Organization of Bard Blood Clot Filter Lawsuits to be Discussed at MDL Status Conference
Lawyers involved in the federal Bard blood clot filter lawsuits are scheduled to meet today with the U.S. District judge presiding over the federal litigation, to review the structure of the recently consolidated proceedings, the status of discovery and how the court should handle a number of older cases that are nearly ready for trial to begin.
In August, the U.S. Judicial Panel on Multidistrict Litigation (JPML) ordered that all product liability lawsuits filed throughout the federal court system over complications with retrievable inferior vena cava (IVC) filters manufactured by C.R. Bard will be centralized before U.S. District Judge David G. Campbell in the District of Arizona as part of an MDL, or multidistrict litigation.
Each of the claims raise similar allegations that Bard sold a defective and unreasonably dangerous blood clot filter, which is a retrievable device implanted into the vena cava to prevent clots from breaking free and traveling to the lungs. Plaintiffs claim that they suffered a variety of injuries when the filters moved out of position, punctured the vein or fractured, causing small pieces to travel to the heart or lungs.
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According an agenda (PDF) posted in advance of the initial status conference scheduled for today, Judge Campbell will review protocols for production of documents, the scope of common-issue discovery and how the litigation should be coordinated with similar state court cases. Judge Campbell is also expected to review the process for selecting a small group of plaintiffs’ attorneys to serve in leadership roles in the Bard IVC filter litigation.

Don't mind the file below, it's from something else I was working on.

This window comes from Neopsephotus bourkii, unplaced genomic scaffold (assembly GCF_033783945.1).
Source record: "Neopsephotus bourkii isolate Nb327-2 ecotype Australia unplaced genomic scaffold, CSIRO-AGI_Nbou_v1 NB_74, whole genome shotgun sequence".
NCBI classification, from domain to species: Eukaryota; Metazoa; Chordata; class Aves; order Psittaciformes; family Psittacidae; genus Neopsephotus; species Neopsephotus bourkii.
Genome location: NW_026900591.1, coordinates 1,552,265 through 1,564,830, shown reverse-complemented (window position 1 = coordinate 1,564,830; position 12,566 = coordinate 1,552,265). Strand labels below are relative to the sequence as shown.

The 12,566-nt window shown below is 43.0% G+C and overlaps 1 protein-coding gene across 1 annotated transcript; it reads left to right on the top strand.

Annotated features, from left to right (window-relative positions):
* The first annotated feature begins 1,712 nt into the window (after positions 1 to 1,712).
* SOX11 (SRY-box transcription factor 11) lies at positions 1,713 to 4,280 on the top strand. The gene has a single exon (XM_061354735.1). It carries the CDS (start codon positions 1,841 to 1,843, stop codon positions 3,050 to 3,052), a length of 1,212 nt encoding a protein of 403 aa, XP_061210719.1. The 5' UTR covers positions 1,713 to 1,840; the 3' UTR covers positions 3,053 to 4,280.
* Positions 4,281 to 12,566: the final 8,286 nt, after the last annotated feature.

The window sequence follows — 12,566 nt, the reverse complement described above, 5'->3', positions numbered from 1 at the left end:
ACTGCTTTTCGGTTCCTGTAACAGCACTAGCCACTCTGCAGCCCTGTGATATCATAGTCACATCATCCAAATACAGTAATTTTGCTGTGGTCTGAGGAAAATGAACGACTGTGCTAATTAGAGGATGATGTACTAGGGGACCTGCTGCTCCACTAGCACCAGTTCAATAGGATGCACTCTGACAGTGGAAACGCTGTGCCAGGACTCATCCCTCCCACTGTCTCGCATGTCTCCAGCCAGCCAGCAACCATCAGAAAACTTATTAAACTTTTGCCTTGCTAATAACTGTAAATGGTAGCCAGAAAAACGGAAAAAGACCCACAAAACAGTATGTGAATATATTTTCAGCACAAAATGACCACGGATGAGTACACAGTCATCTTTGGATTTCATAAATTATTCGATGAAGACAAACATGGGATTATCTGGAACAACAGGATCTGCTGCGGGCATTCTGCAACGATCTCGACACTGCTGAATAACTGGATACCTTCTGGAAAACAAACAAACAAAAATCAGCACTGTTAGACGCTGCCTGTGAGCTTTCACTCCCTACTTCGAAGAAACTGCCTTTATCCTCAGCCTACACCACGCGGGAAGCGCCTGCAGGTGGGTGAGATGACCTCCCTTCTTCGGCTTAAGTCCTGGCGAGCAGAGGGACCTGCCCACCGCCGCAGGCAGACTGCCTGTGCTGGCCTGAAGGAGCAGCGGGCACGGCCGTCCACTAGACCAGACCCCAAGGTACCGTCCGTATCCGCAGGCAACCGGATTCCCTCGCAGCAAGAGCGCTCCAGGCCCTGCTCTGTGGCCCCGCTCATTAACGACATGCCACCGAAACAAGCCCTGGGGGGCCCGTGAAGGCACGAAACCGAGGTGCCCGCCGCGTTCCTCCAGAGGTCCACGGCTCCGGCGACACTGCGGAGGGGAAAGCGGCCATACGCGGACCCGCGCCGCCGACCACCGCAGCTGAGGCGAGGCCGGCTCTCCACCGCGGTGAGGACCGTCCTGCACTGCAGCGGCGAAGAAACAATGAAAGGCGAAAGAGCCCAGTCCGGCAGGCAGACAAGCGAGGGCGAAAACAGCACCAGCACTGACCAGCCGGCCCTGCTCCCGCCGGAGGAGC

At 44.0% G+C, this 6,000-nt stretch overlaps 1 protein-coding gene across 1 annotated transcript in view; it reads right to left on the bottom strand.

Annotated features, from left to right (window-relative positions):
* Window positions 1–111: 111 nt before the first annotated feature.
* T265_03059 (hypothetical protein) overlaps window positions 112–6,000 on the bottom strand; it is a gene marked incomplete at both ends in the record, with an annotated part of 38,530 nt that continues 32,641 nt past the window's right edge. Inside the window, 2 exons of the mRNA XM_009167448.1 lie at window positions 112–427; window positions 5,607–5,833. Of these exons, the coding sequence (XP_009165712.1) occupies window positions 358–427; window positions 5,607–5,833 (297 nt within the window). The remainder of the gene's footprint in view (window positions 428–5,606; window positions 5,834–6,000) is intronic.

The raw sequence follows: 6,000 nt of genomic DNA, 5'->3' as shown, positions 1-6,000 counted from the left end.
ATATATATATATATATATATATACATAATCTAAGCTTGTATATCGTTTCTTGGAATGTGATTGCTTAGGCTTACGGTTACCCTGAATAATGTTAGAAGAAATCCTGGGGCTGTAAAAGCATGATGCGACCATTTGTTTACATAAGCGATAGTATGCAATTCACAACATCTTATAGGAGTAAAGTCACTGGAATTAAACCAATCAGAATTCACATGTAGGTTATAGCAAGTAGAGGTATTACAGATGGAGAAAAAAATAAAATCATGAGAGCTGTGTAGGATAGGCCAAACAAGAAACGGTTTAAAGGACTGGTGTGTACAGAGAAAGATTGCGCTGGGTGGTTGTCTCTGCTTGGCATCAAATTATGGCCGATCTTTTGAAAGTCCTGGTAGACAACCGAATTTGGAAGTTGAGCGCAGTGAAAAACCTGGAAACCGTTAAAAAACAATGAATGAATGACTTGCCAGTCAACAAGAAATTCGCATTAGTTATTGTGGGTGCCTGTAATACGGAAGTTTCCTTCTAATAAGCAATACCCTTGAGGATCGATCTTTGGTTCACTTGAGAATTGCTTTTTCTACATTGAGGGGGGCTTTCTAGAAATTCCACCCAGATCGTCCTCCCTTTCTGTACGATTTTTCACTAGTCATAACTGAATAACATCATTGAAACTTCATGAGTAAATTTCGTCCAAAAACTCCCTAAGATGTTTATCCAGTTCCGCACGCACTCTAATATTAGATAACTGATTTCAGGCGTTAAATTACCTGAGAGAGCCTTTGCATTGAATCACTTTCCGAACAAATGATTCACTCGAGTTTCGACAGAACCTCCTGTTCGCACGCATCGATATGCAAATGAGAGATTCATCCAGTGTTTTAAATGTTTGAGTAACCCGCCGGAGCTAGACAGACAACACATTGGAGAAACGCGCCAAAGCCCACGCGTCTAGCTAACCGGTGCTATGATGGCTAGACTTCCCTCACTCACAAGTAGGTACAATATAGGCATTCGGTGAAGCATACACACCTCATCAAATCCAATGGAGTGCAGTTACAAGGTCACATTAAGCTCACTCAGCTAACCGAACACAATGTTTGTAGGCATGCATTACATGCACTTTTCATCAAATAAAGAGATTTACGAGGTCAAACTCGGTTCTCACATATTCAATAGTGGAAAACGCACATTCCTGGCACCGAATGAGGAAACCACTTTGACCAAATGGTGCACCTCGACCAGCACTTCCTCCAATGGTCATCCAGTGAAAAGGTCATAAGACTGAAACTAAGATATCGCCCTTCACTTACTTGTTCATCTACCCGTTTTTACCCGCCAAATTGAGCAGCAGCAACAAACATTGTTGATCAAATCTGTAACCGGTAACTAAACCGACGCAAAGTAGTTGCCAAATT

There are currently about 60 cases pending in the MDL, with hundreds of additional complaints likely to be filed over the coming weeks and months. Many of the initial cases transferred into the MDL were filed some time ago, with several almost ready for trial to begin at the time the U.S. JPML established the centralized proceedings. Judge Campbell is expected to review how these advanced cases should be handled, as well as the history of any negotiations to reach Bard blood clot filter settlement agreements.
IVC Blood Clot Filter Concerns
Most of the cases involve issues with the Bard Recovery and G2 filters, which were designed to be retrievable, but have been linked to a higher-than-expected rate of problems. Plaintiffs allege that the manufacturer failed to adequately warn about the risk of complications, as well as the importance of removing the filter once the risk of a blood clot has passed, as problems may be more likely to occur the longer the device is in place.
In August 2010, the FDA issued a warning about the risk of IVC filter problems, indicating that the agency had received hundreds of adverse event reports where filters broke free and travelled to other areas of the body or caused other injury.
A study published in the medical journal JAMA Internal Medicine in March 2013 raised questions about the effectiveness of IVC filters, indicating that less than 10% of filters evaluated in the study were successfully removed from patients and 8% of recipients of IVC filters suffered a pulmonary embolism despite the device’s presence.
In May 2014, the FDA urged doctors to remove IVC filters within about one to two months after the risk of a pulmonary embolism has passed, suggesting that many doctors were not adequately warned about the importance of retrieving the devices.
Similar centralized pretrial proceedings have been established for blood clot filter lawsuits filed against Cook Medical, involving problems with the Cook Celect and Gunther Tulip vena cava filters. Those cases are centralized as part of an MDL before U.S. District Judge Richard L. Young in the Southern District of Indiana, who has established a process for preparing a small group of cases for early bellwether trial dates that are expected to begin by late next year.
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